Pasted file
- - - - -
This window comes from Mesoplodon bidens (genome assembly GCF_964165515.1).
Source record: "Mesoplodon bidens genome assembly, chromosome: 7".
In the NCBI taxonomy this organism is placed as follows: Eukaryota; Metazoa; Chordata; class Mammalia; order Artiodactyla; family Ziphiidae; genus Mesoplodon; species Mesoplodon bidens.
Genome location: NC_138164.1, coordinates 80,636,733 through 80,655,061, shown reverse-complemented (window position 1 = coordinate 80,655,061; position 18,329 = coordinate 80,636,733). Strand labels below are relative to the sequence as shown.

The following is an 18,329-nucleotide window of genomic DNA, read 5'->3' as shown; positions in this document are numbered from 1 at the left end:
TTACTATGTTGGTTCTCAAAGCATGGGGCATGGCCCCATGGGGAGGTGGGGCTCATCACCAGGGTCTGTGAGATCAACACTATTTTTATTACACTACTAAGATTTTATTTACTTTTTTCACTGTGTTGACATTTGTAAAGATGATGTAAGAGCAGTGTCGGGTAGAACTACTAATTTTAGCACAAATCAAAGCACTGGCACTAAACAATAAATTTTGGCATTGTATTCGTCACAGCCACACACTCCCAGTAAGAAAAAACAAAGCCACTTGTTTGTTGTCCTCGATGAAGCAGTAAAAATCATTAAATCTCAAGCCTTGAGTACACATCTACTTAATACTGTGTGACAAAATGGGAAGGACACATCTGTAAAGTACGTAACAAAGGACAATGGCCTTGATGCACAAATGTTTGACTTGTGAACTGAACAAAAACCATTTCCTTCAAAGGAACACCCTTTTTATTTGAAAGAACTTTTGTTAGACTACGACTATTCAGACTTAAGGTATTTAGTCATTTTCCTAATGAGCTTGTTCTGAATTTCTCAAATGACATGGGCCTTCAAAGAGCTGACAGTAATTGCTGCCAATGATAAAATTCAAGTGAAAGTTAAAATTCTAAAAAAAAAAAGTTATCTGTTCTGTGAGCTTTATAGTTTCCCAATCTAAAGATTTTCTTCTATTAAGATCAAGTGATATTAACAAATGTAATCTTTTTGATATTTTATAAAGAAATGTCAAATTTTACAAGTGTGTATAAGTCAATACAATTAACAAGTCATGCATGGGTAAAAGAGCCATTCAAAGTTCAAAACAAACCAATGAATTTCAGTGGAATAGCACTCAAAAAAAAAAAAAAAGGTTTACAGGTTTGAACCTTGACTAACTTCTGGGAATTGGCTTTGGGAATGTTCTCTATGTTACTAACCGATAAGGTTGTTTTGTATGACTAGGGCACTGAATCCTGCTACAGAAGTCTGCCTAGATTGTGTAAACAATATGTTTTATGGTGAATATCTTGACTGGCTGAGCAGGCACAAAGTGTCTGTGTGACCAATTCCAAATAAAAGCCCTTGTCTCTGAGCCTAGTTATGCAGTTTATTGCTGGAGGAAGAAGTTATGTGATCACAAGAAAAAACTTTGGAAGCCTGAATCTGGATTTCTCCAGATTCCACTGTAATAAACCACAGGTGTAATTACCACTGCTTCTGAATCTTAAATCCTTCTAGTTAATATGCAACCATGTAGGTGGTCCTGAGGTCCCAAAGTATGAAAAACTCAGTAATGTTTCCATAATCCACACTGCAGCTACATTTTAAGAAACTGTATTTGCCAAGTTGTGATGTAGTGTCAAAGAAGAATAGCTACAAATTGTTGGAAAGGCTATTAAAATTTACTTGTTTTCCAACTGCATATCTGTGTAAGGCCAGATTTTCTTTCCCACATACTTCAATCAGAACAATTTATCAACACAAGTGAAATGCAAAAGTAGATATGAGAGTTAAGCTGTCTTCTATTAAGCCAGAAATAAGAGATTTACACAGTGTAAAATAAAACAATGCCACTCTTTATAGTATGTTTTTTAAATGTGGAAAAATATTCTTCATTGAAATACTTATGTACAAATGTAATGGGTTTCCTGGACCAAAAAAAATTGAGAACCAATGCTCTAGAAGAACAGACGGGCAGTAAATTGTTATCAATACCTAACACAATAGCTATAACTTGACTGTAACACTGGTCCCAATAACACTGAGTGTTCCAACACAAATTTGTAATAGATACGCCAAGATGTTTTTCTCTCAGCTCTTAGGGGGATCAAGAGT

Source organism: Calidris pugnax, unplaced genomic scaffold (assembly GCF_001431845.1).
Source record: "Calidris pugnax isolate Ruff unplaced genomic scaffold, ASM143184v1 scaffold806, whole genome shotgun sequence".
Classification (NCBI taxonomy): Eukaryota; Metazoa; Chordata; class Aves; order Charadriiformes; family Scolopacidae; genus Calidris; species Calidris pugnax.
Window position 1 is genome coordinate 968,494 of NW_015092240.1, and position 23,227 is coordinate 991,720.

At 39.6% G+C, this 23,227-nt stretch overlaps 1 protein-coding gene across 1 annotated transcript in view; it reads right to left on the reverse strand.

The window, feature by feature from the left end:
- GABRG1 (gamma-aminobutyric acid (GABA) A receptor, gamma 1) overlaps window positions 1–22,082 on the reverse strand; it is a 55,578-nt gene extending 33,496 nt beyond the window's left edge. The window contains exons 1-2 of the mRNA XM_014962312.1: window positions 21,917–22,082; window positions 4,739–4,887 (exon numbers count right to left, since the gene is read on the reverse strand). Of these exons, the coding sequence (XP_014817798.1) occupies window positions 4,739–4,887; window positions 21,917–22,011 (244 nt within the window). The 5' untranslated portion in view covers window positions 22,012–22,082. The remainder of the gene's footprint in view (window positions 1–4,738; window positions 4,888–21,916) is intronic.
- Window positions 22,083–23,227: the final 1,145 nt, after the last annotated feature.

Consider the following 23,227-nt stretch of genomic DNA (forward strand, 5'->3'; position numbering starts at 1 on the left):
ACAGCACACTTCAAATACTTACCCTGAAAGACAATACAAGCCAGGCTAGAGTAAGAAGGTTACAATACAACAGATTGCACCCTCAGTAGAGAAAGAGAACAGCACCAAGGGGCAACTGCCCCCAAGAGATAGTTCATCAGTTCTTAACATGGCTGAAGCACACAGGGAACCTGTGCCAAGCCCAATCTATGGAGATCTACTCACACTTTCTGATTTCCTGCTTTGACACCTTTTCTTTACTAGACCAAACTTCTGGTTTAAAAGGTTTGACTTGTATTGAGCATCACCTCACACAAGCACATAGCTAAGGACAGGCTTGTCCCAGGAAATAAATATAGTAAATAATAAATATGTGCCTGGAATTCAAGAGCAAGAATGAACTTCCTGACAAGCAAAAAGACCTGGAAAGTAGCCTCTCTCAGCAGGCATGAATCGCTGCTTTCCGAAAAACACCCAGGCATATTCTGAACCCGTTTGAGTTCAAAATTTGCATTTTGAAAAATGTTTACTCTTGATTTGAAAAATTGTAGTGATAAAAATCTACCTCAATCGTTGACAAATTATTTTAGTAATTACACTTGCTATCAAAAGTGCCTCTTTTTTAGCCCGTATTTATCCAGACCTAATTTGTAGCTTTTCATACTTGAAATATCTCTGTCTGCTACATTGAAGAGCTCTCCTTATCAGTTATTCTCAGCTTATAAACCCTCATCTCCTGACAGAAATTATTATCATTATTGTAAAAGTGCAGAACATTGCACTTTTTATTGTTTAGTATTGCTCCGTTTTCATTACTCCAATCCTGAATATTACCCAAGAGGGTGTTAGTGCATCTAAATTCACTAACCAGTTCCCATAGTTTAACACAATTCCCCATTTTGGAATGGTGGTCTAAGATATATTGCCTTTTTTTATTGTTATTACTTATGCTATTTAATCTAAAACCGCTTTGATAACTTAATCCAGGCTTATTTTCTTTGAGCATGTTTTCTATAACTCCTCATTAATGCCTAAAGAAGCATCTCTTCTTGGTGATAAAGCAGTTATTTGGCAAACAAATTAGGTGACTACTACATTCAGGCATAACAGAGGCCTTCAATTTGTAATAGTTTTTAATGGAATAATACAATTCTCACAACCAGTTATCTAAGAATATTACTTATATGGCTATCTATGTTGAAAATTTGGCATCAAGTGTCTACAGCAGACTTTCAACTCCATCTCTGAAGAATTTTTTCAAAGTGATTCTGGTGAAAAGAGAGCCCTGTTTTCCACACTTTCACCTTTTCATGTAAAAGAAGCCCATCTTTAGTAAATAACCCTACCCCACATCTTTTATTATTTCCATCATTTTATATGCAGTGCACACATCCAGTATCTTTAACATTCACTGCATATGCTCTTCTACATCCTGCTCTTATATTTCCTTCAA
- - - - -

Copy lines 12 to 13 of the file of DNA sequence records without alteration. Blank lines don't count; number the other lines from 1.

The window, feature by feature from the left end:
- GABRG1 (gamma-aminobutyric acid (GABA) A receptor, gamma 1) overlaps window positions 1–22,082 on the reverse strand; it is a 55,578-nt gene extending 33,496 nt beyond the window's left edge. The window contains exons 1-2 of the mRNA XM_014962312.1: window positions 21,917–22,082; window positions 4,739–4,887 (exon numbers count right to left, since the gene is read on the reverse strand). Of these exons, the coding sequence (XP_014817798.1) occupies window positions 4,739–4,887; window positions 21,917–22,011 (244 nt within the window). The 5' untranslated portion in view covers window positions 22,012–22,082. The remainder of the gene's footprint in view (window positions 1–4,738; window positions 4,888–21,916) is intronic.